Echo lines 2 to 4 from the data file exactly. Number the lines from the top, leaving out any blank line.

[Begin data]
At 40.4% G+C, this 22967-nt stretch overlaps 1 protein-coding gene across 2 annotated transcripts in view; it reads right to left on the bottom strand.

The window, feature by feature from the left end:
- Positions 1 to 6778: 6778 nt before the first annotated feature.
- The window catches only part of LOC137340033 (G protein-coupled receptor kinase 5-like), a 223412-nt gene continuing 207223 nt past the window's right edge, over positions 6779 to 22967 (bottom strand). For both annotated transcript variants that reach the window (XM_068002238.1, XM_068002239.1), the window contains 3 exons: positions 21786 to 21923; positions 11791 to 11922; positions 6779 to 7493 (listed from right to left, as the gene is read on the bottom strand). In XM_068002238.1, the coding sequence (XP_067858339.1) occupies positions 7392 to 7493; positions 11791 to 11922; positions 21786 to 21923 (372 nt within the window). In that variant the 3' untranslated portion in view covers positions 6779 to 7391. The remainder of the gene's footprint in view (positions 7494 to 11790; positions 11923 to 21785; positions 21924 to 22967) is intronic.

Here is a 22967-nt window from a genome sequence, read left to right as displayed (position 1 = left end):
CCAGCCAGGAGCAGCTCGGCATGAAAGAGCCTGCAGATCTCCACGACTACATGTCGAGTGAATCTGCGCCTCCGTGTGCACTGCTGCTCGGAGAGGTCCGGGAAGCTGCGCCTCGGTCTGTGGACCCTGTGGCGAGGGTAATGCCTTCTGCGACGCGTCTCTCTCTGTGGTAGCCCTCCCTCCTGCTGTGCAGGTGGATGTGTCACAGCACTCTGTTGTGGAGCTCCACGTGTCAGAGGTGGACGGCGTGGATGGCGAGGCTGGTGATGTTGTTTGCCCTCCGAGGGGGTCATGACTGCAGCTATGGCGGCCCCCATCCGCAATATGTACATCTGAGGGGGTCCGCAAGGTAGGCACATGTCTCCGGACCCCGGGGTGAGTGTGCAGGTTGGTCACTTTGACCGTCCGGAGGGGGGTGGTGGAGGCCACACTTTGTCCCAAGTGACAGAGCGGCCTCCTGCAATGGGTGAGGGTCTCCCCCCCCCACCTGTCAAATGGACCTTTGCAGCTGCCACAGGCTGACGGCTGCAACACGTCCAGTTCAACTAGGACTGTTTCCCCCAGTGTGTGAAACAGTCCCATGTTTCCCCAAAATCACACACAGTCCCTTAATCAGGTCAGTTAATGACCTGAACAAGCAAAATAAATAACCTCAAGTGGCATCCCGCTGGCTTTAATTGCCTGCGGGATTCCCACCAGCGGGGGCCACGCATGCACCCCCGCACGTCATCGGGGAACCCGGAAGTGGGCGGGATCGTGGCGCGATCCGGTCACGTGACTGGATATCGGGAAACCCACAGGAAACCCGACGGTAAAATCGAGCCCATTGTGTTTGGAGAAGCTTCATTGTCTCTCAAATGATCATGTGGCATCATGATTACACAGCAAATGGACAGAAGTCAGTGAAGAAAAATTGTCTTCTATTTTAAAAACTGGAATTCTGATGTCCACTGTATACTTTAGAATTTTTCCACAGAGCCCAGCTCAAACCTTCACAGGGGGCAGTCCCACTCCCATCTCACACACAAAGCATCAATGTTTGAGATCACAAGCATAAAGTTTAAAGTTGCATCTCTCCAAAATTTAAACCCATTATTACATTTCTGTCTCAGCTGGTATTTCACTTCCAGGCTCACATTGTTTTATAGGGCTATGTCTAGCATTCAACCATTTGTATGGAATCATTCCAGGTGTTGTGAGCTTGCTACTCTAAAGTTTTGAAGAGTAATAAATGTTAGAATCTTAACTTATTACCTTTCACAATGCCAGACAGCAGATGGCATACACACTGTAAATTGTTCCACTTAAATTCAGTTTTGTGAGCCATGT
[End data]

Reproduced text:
The window, feature by feature from the left end:
- Positions 1 to 6778: 6778 nt before the first annotated feature.
- The window catches only part of LOC137340033 (G protein-coupled receptor kinase 5-like), a 223412-nt gene continuing 207223 nt past the window's right edge, over positions 6779 to 22967 (bottom strand). For both annotated transcript variants that reach the window (XM_068002238.1, XM_068002239.1), the window contains 3 exons: positions 21786 to 21923; positions 11791 to 11922; positions 6779 to 7493 (listed from right to left, as the gene is read on the bottom strand). In XM_068002238.1, the coding sequence (XP_067858339.1) occupies positions 7392 to 7493; positions 11791 to 11922; positions 21786 to 21923 (372 nt within the window). In that variant the 3' untranslated portion in view covers positions 6779 to 7391. The remainder of the gene's footprint in view (positions 7494 to 11790; positions 11923 to 21785; positions 21924 to 22967) is intronic.